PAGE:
Trauma and Relationships
No sooner do we begin to know other people
Than we discover their broken heart.
My lake home, where I sit now, lies half-way between Barron and Gordon Wisconsin. If you have had your eye or ear on the news, Barron is where 13 year-old Jayme Closs was abducted and Gordon is where she was held hostage. She is home now, and the healing of her trauma begins.
Trauma comes in many forms. In simple language I see four. Trauma of Omission is subtle and refers to when emotional, physical, or developmental needs are not met because of neglect, circumstances or ignorance. Most have such experiences. Trauma of Commission refers to times when things are said and done to us that never should have been said or done. This trauma is common and less subtle. Many have experienced this. A third and less common trauma is Shock Trauma. It refers to a time when a person experiences an event that is unusual or not prepared for. Post-Traumatic Stress is least common but is the most serious of traumas. It occurs when a person experiences a catastrophic life event such as kidnapping, rape, war atrocities, witness to a murder. In both Shock and PTSD a person is catapulted into another reality so rapidly that their psyche cannot make sense of it. Jayme Closs probably experienced all forms of trauma.
Some common symptoms of trauma: efforts to numb or block out feelings; ignoring the trauma by splitting off (dissociating); profound sense of shame or guilt rooted in the trauma; survivor guilt; alarm reactions such as flashbacks, hypervigilance, troubling dreams, insomnia; need for high arousal experiences to feel alive or avoid unpleasant feelings; depriving self especially around success or out of guilt; re-enactment of trauma or projecting past onto the present in attempt to resolve the unresolvable; dysfunctional attachments or conflictual ties with people; difficulty trusting self, others or life itself. A person suffering severe trauma may have some or all of these.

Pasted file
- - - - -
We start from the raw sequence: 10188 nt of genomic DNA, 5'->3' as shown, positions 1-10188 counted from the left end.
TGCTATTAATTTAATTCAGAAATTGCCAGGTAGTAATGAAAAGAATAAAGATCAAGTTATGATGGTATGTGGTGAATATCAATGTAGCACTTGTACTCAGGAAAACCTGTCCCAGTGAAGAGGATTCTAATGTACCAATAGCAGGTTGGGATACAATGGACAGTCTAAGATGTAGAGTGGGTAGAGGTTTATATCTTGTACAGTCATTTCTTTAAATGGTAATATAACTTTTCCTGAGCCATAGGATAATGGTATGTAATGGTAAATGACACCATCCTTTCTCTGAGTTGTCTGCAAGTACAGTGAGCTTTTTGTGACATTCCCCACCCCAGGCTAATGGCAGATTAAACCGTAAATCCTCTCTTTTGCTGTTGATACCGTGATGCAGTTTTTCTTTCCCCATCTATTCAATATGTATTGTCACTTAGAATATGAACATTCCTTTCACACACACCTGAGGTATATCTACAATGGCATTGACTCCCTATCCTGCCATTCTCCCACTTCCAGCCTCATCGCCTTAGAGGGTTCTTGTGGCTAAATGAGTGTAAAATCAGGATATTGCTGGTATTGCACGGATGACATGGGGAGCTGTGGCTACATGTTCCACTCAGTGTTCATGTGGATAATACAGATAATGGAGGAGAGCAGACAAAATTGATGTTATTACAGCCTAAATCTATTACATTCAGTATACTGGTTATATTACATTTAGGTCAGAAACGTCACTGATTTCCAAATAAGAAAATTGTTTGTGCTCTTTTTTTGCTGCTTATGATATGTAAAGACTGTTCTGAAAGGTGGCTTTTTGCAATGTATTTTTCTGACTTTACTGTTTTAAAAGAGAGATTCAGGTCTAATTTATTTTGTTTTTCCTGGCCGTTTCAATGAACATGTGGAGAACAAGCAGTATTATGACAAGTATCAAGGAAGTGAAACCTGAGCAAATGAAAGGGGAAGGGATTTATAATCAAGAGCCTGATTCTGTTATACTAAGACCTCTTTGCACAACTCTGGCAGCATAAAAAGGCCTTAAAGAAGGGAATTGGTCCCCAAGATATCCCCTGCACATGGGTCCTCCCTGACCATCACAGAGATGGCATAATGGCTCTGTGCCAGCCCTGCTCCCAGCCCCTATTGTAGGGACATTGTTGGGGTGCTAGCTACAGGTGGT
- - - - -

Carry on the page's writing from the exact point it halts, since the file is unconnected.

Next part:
In Is It Love or Is It Addiction? I state that trauma results in a violation of trust, the base foundation of healthy relationships. Our instinct is to want connections but because of trust violations we also fear the very thing we desire. Childhood trauma, especially, if unresolved will continually produce symptoms that impair our ability to form healthy, secure relationships or will lead us to intimacy disorders such as love, romance or sex addiction, which have the illusion of closeness.
It is not our fault that we were traumatized, and we could not help but be impacted. When a child’s needs are not realized, when cruel words are said, when a child finds herself alone in a traumatic moment, the child feels helpless or abandoned. Not having the perceived power or words to stand up for herself, loss of trust sets in. The good news in Jayme Closs trauma is that she found her power to escape and the words to be believed. In this regard, her healing got a jump start.